With so many people who have the knowledge of how to do this, it's a strange way to run a 'conspiracy' against Geocentrism (Moving-World DECEPTION).
The Real Conspiracy?
Perhaps the more interesting question would be what computations are the supporters of Geocentrism Galileo was Wrong using when they do their graphics? How are they computing the position of, say Jupiter, in the sky on a given date and to what accuracy? Can they compute when the ISS will pass over my location? Are their graphics constructed using software where the computations are in a heliocentric system or are they doing the computations themselves in a geocentric system?
If they're doing the computations themselves, why don't they show their work so that others can use (and test) them as well?
Here's the NASA info on trajectory and navigation for spacecraft:
- Planetary Data System Navigation Node. I've actually made use of SPICE kernels on operating missions. Can anyone at Galileo was Wrong make that claim?
Rick DeLano claimed that Geocentrism could explain the Lagrange points, five points of stability in the restricted 3-body problem (Wikipedia), and one of the predictions of Newtonian gravity and laws of motion. I challenged him to demonstrate it, considering that we make use of these locations in a number of operating space missions.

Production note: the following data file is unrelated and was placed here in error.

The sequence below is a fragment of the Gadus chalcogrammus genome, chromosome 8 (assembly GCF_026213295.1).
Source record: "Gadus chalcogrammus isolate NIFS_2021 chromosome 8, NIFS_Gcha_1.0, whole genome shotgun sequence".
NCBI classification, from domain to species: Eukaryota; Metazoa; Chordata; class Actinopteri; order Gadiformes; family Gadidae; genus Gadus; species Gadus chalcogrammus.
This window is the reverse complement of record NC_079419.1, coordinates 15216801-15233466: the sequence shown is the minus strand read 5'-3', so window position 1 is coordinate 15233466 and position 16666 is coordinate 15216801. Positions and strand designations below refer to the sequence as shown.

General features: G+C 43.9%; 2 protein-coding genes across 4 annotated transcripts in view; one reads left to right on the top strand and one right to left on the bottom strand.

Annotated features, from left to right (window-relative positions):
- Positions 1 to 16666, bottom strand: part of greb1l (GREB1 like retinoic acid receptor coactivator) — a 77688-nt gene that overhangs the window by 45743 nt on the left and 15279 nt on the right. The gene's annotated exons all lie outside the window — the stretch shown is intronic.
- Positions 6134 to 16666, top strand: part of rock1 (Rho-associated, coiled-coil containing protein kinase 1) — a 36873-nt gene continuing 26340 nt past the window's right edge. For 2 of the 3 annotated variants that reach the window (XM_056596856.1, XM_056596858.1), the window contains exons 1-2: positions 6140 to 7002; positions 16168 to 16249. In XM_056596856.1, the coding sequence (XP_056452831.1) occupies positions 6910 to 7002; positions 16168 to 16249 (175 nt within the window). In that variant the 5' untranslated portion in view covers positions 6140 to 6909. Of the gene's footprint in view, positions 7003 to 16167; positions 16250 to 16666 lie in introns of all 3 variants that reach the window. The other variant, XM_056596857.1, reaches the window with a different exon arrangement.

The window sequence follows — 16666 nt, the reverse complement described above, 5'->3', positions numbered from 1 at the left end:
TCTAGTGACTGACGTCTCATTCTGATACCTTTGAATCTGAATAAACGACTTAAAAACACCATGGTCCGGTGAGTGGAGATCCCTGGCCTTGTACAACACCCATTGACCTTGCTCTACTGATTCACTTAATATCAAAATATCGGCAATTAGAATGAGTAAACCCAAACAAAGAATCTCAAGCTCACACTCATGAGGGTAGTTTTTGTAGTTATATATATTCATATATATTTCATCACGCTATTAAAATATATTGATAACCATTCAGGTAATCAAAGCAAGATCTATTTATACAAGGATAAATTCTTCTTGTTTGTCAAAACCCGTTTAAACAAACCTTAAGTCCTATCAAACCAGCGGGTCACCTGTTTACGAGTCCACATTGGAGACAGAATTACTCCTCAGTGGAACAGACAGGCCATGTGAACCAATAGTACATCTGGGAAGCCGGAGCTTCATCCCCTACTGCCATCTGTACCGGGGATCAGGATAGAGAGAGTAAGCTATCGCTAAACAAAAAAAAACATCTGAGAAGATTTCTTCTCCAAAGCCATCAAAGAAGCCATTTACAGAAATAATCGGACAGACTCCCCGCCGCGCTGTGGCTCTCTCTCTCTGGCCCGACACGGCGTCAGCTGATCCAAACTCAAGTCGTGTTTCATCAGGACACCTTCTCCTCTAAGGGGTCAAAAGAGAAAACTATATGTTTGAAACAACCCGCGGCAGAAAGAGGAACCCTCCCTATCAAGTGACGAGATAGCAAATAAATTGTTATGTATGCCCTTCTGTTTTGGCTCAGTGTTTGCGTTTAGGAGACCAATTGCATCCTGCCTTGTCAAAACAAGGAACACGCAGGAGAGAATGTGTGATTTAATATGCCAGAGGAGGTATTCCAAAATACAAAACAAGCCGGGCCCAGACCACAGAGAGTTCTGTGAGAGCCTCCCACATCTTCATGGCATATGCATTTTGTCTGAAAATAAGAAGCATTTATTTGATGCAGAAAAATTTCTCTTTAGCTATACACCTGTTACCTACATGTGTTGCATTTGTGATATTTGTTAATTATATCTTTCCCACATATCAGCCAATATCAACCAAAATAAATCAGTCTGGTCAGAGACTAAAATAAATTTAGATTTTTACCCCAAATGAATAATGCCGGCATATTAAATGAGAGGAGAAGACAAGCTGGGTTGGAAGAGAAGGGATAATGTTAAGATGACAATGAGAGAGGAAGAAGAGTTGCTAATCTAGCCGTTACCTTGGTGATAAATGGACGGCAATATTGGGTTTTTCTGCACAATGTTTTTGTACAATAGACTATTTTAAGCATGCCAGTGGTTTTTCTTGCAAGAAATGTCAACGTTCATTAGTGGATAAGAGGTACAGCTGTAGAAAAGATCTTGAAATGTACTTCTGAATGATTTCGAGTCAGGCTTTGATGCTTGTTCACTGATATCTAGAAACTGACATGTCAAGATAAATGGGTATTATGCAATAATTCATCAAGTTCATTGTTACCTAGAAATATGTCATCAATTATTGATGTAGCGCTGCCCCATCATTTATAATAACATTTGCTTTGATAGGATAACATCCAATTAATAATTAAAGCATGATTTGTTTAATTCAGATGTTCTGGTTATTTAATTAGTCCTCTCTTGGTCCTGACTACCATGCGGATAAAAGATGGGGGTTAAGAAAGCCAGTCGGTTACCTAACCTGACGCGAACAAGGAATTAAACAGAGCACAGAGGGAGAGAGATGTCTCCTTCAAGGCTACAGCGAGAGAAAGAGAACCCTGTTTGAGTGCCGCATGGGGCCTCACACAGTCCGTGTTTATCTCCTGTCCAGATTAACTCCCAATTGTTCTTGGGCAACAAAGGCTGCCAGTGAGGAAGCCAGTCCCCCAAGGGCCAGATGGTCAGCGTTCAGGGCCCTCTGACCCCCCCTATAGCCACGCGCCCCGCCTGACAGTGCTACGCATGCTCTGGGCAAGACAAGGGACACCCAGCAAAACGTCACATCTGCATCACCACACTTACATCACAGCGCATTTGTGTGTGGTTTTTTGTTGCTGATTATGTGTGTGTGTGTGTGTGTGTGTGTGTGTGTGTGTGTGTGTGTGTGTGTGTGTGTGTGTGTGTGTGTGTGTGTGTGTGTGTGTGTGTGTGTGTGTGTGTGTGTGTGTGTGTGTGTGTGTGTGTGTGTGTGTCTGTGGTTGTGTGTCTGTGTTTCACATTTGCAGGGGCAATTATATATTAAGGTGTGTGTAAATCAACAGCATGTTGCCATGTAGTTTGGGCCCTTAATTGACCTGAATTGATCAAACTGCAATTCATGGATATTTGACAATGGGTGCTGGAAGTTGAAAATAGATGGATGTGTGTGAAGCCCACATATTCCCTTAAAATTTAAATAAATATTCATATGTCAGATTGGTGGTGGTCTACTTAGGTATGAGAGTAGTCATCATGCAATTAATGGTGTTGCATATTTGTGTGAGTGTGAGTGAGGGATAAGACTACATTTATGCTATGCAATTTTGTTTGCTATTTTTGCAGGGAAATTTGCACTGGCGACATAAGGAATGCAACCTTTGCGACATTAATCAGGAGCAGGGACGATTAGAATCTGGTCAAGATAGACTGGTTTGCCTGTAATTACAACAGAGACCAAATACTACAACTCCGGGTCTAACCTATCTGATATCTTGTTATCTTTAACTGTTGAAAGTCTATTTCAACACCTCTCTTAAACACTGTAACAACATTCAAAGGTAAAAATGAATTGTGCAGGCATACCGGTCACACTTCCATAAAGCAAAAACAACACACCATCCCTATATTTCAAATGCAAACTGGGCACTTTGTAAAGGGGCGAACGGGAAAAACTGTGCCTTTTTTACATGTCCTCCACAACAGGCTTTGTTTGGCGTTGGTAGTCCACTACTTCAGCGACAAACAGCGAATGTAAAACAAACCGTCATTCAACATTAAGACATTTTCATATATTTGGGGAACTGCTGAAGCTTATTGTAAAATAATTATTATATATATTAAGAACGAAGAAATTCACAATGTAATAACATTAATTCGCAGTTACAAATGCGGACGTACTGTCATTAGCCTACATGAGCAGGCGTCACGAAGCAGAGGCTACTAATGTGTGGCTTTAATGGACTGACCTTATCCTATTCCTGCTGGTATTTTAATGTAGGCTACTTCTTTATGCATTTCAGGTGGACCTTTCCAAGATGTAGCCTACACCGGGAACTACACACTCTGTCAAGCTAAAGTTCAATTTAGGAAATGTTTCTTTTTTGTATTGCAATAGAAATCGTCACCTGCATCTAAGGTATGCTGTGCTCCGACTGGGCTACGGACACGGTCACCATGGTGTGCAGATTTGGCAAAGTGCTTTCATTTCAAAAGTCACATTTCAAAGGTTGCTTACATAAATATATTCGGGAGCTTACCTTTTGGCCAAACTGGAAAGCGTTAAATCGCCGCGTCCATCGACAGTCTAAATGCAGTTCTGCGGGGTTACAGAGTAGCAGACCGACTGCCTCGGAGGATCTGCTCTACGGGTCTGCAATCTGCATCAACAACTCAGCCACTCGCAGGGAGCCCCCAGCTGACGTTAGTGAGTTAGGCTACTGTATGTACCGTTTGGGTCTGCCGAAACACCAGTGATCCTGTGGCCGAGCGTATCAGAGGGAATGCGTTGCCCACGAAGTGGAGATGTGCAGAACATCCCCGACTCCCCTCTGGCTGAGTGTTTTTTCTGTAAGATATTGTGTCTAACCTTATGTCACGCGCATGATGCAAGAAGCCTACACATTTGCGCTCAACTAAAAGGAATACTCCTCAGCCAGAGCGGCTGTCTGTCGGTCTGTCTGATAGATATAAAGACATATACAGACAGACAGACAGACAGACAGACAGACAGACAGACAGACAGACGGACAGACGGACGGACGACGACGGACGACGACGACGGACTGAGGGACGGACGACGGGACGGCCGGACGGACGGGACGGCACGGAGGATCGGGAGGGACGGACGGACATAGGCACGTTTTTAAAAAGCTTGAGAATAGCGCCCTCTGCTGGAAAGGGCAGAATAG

- STEREO @ Earth-Sun L4 & L5
- Sentinels of the Heliosphere at Earth-Sun L1
- WMAP at Earth-Sun L2
- ARTEMIS at Earth-Moon L1, L2
If you taught Geocentrism in a physics class, how would you use this knowledge to plan spacecraft missions?
Here's a syllabus of an astrodynamics class at Georgia Tech. This is training for people to really do this work. I wonder if any of the Geocentrists could do the homework problems posted here. How would they answer the practical problems of interplanetary navigation in a Geocentric model? As yet, Geocentrists have not demonstrated any competence in this field where they claim so much knowledge. Unless you believe all spaceflight is a hoax (or you chicken out and just claim everything beyond Earth orbit is a hoax), your only other choice with Geocentrism is to terminate all space flight, leaving space travel to other countries less entrenched in dogma.
These are not idle questions of only philosophical interest. Billions of dollars in space assets, the lives of astronauts, even national security, rely on doing this stuff right. Would you trust these things to those who have not demonstrated any competence in the topic?